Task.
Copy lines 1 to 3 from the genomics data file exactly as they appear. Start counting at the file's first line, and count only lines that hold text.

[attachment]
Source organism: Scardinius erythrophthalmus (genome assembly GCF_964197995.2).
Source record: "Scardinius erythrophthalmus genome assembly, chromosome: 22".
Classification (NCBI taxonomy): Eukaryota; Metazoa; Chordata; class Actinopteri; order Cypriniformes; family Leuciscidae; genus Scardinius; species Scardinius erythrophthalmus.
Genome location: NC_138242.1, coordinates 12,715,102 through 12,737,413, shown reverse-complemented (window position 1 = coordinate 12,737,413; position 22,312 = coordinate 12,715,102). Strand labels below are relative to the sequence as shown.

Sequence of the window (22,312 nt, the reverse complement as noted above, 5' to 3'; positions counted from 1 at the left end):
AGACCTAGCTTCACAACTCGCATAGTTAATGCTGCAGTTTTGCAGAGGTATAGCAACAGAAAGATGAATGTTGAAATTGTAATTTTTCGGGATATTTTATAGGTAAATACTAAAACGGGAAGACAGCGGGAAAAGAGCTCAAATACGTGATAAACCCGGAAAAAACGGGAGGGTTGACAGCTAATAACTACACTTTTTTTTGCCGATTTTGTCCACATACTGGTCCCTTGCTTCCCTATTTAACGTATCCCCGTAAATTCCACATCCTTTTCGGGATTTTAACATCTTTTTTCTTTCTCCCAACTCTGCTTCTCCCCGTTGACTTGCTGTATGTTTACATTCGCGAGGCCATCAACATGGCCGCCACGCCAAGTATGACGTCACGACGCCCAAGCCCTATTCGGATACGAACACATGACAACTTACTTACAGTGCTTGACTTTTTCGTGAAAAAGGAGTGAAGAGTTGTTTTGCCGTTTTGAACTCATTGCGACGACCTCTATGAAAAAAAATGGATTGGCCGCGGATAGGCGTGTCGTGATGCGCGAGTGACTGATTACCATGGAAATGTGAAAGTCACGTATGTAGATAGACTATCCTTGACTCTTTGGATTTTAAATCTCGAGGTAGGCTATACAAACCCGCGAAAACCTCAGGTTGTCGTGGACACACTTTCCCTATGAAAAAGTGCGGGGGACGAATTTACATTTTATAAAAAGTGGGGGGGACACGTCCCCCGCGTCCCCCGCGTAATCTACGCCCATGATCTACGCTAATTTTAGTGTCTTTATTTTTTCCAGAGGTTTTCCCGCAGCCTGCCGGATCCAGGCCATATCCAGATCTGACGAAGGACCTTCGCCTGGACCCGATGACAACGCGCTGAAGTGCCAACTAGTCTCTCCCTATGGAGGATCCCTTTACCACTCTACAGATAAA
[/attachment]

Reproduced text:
Source organism: Scardinius erythrophthalmus (genome assembly GCF_964197995.2).
Source record: "Scardinius erythrophthalmus genome assembly, chromosome: 22".
Classification (NCBI taxonomy): Eukaryota; Metazoa; Chordata; class Actinopteri; order Cypriniformes; family Leuciscidae; genus Scardinius; species Scardinius erythrophthalmus.